This guide describes processes and procedures for improving the management of Microsoft® Windows Server™ 2003 Dynamic Host Configuration Protocol (DHCP) service in an information technology (IT) infrastructure.
If you just want to know the basics of the dhcp process just follow the link to our main article.
This guide is based on Microsoft Solutions for Management (MSM). MSM provides a combination of best practices, best-practice implementation services, and best-practice automation, all of which help customers achieve operational excellence as demonstrated by high quality of service, industry reliability, availability, and security, and low total cost of ownership (TCO).
These MSM best practices are based on MOF, a structured, yet flexible approach based on ITIL. MOF includes guidelines on how to plan, deploy, and maintain IT operational processes in support of mission-critical service solutions.
Central to MOF - and to understanding the structure of this guide - are the MOF Process and Team models. The Process Model and its underlying service management functions (SMFs) are the foundation for the process-based approach that this guide recommends for maintaining a product. The Team Model and its role clusters offer guidance for ensuring the proper people are assigned to operational roles.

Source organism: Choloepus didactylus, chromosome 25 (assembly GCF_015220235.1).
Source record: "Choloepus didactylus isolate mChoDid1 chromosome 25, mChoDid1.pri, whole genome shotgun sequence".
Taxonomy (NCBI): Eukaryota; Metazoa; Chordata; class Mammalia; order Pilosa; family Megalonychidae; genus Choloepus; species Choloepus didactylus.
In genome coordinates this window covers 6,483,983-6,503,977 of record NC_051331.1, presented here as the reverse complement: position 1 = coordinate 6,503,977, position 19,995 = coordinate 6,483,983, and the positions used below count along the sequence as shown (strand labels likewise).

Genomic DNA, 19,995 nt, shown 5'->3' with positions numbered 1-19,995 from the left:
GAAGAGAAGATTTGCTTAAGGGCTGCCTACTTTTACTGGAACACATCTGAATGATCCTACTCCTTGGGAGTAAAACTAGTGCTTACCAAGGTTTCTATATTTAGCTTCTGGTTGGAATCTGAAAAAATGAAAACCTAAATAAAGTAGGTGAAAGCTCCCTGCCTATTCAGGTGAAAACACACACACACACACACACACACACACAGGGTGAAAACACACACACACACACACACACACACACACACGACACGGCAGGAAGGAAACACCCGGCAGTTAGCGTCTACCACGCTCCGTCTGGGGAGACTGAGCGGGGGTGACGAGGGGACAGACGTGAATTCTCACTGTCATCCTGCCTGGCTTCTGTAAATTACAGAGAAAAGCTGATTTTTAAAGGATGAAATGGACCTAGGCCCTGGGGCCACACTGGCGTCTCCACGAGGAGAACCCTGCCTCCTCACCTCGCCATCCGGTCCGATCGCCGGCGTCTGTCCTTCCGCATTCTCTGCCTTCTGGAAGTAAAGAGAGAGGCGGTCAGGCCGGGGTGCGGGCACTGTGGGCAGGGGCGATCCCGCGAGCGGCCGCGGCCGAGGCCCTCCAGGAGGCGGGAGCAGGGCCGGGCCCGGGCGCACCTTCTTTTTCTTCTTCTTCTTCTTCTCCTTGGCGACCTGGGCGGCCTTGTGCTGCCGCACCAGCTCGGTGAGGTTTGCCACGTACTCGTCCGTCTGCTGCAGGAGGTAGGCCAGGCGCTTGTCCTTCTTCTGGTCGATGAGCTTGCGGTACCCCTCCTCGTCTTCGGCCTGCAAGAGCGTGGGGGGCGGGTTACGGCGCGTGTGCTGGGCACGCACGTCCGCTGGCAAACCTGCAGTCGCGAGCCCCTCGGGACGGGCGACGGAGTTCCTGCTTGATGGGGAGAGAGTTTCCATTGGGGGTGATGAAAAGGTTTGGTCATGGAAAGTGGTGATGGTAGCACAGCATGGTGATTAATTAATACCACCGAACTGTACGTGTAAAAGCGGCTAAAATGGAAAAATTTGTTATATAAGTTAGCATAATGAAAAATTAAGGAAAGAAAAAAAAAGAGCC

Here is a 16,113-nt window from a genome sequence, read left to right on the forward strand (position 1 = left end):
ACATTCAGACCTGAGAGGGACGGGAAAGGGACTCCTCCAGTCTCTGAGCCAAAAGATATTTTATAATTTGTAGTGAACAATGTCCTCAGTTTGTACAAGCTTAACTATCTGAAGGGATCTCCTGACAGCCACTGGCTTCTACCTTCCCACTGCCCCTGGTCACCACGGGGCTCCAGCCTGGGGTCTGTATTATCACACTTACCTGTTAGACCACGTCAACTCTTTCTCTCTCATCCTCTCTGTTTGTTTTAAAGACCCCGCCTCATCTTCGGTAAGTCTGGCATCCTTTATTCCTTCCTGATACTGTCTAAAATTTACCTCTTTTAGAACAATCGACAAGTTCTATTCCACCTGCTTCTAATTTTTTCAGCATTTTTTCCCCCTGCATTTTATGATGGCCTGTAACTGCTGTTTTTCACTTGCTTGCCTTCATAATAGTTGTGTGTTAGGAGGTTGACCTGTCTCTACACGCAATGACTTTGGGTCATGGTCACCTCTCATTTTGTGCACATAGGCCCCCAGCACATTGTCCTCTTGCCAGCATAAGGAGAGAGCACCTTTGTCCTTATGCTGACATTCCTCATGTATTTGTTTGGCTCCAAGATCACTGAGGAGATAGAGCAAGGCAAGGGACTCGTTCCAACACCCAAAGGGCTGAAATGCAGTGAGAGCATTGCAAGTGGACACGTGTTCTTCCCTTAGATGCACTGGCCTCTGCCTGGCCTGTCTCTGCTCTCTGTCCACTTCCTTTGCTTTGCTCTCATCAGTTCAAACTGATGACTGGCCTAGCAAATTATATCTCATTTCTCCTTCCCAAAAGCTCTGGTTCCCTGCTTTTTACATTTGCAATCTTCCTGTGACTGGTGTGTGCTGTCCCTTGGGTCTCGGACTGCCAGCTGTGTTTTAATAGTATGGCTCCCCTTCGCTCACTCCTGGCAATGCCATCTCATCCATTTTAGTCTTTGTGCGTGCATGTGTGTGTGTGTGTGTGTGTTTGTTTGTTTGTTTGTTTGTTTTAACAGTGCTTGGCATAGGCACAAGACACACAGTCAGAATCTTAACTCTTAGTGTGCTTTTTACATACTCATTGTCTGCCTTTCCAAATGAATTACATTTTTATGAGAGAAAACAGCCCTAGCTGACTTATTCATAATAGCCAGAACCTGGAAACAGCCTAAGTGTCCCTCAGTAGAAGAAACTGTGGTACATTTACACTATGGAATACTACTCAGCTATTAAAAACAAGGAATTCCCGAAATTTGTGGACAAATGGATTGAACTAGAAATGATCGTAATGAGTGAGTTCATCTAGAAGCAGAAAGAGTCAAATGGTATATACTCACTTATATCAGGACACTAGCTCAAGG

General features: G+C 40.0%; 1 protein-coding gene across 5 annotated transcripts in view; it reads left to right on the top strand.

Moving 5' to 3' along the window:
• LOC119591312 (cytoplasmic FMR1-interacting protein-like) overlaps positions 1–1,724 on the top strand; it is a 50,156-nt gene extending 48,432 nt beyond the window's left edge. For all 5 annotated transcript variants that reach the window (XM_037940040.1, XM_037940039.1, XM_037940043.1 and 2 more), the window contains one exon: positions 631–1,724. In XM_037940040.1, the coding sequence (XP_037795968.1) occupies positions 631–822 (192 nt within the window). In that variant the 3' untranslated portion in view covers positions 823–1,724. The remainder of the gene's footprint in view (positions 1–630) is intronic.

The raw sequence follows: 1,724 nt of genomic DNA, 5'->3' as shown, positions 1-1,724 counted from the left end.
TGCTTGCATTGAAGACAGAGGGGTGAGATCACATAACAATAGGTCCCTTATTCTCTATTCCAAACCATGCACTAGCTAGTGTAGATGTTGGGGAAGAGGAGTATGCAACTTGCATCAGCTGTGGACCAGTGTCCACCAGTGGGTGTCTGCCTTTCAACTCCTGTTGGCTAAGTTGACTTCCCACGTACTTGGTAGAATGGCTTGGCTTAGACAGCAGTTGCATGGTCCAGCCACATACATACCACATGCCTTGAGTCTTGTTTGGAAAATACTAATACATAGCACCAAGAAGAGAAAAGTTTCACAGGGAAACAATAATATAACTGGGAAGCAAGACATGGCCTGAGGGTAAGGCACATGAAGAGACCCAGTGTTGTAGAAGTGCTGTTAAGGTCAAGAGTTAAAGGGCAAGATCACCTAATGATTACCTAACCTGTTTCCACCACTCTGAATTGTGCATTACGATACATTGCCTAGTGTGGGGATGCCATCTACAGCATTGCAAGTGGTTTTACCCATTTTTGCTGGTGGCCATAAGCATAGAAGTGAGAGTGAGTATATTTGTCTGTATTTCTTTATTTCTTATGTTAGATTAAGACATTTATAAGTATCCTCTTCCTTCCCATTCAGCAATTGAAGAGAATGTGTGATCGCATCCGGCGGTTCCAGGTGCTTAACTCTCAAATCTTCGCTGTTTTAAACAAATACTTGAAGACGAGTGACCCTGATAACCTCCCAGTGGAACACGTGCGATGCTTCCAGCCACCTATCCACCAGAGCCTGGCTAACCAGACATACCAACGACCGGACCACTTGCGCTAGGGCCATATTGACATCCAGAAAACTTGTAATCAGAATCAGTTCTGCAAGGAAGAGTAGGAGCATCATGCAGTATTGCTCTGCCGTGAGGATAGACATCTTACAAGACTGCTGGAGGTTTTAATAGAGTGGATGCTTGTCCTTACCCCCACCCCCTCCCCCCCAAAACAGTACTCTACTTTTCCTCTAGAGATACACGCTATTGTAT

Inside this guide:
Every company consists of employees (people), activities that those employees perform (processes), and tools that help them perform those activities (technology). No matter what the business, it most likely consists of people, processes, and technology working together to achieve a common goal. The following table illustrates this point.
his chapter provides detailed information about the processes that must be performed in order to maintain Windows Server 2003 DHCP services. These processes are arranged according to the MOF quadrant to which they belong and, within each quadrant, by the MOF SMF guides that make up that quadrant.
This chapter is designed for those who want to see all the processes for a single role cluster in one place.
The audit logging behavior discussed in this section applies only to the DHCP service provided with Windows Server 2003 and replaces the previous DHCP logging behavior used in earlier versions of Windows NT Server.